Battle of Okinawa 75th Anniversary Commemoration

April 1, 2020 @ 11:30AM — 12:00PM

A brief ceremony to mark the 75th anniversary of the the largest amphibious operation of the Pacific war.

Battle of Okinawa 75th Anniversary Commemoration image

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On Wednesday, April 1st at 11:30 a.m., the Friends of the National World War II Memorial will hold a brief, private ceremony and wreath presentation at the United States Marine Corps War Memorial to mark the 75th anniversary of the Battle of Okinawa, the largest amphibious operation of the Pacific war.

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During the April 1st ceremony, a wreath will be presented at the Pacific Arch of the Memorial in honor of all those who served and in remembrance of the more than 49,000 casualties and 12,000 killed during the Battle of Okinawa.

Learn more about the Battle of Okinawa below:

On April 1, 1945, American forces began their assault on Okinawa, the largest amphibious operation of the Pacific war. Though resulting in an American victory, the 82-day battle of attrition was also one of the bloodiest and significantly influenced commanders’ opinions about an invasion of mainland Japan.

With Iwo Jima under control by the end of March 1945, American commanders next looked for another island closer to the Japanese home islands that could serve as a potential launch point for an amphibious assault against Japan itself, which they believed essential to end the war. Planners looked to Okinawa, a 466 square-mile island covered in rugged terrain, natural caves, and dense foliage in the Ryukyu Islands, less than 350 miles away from mainland Japan. Its airfields and location made Okinawa a prime target, but its 130,000 Japanese defenders had built an elaborate defense system, determined to hold at all costs for fears that its loss would doom the home islands. Okinawa’s invasion, codenamed Operation Iceberg, fell to the Fifth Fleet, and the Tenth Army, which consisted of both Army and Marine divisions as well as a joint air force command, was assigned to the assault. Following heavy naval preparatory fire from the Fifth Fleet, on April 1, 1945, Easter Sunday, the invasion began. Morale was low for the Soldiers and Marines, since the landing was expected to inflict higher casualties than the invasion of Normandy. However, when they hit the beaches, they met only negligible resistance. Within hours, waves of troops and supplies were ashore, and two airfields were in American hands almost effortlessly. The Tenth Army began to wonder where the Japanese were, unaware their foe was ordered to watch and wait to attack until ideal moments. Resistance finally mounted by April 3, yet the island was cut in half by the next day.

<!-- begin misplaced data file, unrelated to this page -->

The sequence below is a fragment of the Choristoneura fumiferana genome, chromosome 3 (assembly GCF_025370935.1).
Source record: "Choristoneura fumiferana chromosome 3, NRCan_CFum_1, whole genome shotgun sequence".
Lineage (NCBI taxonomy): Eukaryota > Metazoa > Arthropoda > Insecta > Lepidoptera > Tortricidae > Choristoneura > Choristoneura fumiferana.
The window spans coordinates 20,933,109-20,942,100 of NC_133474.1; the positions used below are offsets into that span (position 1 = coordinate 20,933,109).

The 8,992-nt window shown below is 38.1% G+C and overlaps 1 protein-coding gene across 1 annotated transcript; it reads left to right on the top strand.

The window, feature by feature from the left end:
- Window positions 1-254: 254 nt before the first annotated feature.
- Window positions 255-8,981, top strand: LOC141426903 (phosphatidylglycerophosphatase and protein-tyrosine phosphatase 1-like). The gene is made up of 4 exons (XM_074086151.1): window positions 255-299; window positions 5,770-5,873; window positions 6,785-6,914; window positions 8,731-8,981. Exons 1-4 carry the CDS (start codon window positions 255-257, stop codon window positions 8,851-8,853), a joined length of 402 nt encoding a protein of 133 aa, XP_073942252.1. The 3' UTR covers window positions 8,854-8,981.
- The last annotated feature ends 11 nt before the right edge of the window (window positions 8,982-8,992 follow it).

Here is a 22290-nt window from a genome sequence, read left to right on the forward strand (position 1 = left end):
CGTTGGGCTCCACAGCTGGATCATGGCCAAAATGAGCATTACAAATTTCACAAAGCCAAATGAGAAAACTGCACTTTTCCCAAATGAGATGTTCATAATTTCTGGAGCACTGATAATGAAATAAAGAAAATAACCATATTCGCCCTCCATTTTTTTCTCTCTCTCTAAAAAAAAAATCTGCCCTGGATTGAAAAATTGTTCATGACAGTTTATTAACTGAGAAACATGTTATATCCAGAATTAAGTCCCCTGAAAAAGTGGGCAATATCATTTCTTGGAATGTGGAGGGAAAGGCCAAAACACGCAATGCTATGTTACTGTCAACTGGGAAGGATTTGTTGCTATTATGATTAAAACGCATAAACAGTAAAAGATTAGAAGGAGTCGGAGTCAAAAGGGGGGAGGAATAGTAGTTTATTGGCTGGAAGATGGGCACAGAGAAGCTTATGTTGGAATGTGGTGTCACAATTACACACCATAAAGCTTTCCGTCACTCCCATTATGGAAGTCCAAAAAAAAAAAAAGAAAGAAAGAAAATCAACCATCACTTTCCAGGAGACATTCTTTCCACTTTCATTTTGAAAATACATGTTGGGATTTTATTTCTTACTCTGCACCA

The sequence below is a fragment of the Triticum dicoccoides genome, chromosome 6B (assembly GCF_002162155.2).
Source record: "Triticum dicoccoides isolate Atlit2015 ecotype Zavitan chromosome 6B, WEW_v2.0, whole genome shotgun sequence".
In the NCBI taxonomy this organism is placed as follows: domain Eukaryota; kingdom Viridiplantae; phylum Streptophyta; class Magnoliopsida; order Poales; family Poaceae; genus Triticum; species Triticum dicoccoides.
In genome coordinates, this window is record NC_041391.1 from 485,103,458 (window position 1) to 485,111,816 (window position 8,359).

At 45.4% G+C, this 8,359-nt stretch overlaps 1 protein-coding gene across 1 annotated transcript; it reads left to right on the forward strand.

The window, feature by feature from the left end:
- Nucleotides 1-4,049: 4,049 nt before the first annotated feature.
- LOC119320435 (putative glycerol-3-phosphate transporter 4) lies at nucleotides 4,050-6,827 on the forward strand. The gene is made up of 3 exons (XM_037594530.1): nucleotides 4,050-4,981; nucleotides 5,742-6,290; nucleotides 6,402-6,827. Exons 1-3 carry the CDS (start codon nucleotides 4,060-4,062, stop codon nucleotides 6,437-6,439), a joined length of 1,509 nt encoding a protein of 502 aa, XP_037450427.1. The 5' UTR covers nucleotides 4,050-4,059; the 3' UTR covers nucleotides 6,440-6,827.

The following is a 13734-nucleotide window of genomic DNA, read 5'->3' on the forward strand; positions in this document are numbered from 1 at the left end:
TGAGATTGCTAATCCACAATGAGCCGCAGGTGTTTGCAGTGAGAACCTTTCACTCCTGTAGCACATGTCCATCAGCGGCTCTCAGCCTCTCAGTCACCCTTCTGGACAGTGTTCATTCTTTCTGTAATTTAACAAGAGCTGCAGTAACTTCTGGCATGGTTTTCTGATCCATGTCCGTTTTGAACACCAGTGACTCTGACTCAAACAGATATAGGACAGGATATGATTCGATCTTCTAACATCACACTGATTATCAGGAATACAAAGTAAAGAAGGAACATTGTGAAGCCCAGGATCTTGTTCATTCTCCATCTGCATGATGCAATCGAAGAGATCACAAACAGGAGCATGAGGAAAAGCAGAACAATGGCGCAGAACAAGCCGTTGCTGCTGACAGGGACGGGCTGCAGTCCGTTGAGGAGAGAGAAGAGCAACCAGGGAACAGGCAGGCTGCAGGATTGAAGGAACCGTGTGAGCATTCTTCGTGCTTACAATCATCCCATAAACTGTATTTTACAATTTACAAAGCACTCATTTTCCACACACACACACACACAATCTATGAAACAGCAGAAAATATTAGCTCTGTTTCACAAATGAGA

At sea, a bitter battle was already waging. On April 4, the Japanese unleashed kamikazes against the Fifth Fleet. These suicide pilots used their planes as weapons to wreak havoc on the fleet to devastating effect. By flying planes into Navy vessels to cause as much destruction as possible, kamikazes inflicted many casualties and damaged and sunk many ships. On April 7, the Yamato, the largest battleship afloat, also attempted a surprise attack against the fleet, yet an American air attack sunk the battleship and thwarted the threat. The Fifth Fleet weathered these storms and continued their support mission off the coast.

Meanwhile, elements of the Tenth Army pushed northward and, although slowed by heavy rains and mud, pacified the northern two-thirds of the island by April 10. Yet to the south, near the cities of Naha and Shuri, most of the Japanese defenders were still waiting. Here, defenders had constructed one of the most formidable defensive systems in the Pacific, which came to be known as the Shuri Line. To clear these caves and dugouts, American troops employed flame tanks and engaged in brutal hand-to-hand fighting, which came to define the campaign. Progress through the Shuri Line was slow, with many bloody battles waged to upend the entrenched defenders. Casualties mounted on both sides, and the combat on the island turned cruel. The battle for Shuri was particularly grueling and lasted until June 1. Believing American troops would not take prisoners, many Japanese soldiers and civilians chose to either fight to the death or commit suicide, only worsening the battle’s brutality. Japanese resistance only began to relent by June 21. The following day, the commander of the Japanese defenders, General Mitsuru Ushijima, committed ritualistic suicide instead of surrendering, marking the official end of Japanese opposition. The American ground commander, Lt. Gen. Simon B. Buckner, also did not live through the battle; he was killed in action on June 18, the highest-ranking American officer killed by enemy fire in the war. After three long months, the bitter fight for Okinawa was over, and the island was in American hands.

The battle for Okinawa was the largest amphibious campaign in the Pacific theater and was also one of the bloodiest. American forces took over 49,000 casualties, with over 12,000 killed. These casualties included a steep cost for the Navy in particular, who lost 4,907 sailors and had dozens of ships sunk or damaged by kamikaze attacks. Some 110,000 Japanese soldiers died in total, and 4,000 aircraft were lost. Tens of thousands of civilians also perished, effectively reducing the island’s population by a quarter. The battle served as a grim example of the probable cost of what an invasion of the Japanese homeland might look like, causing some planners to seriously consider alternative measures to bring an end to the war.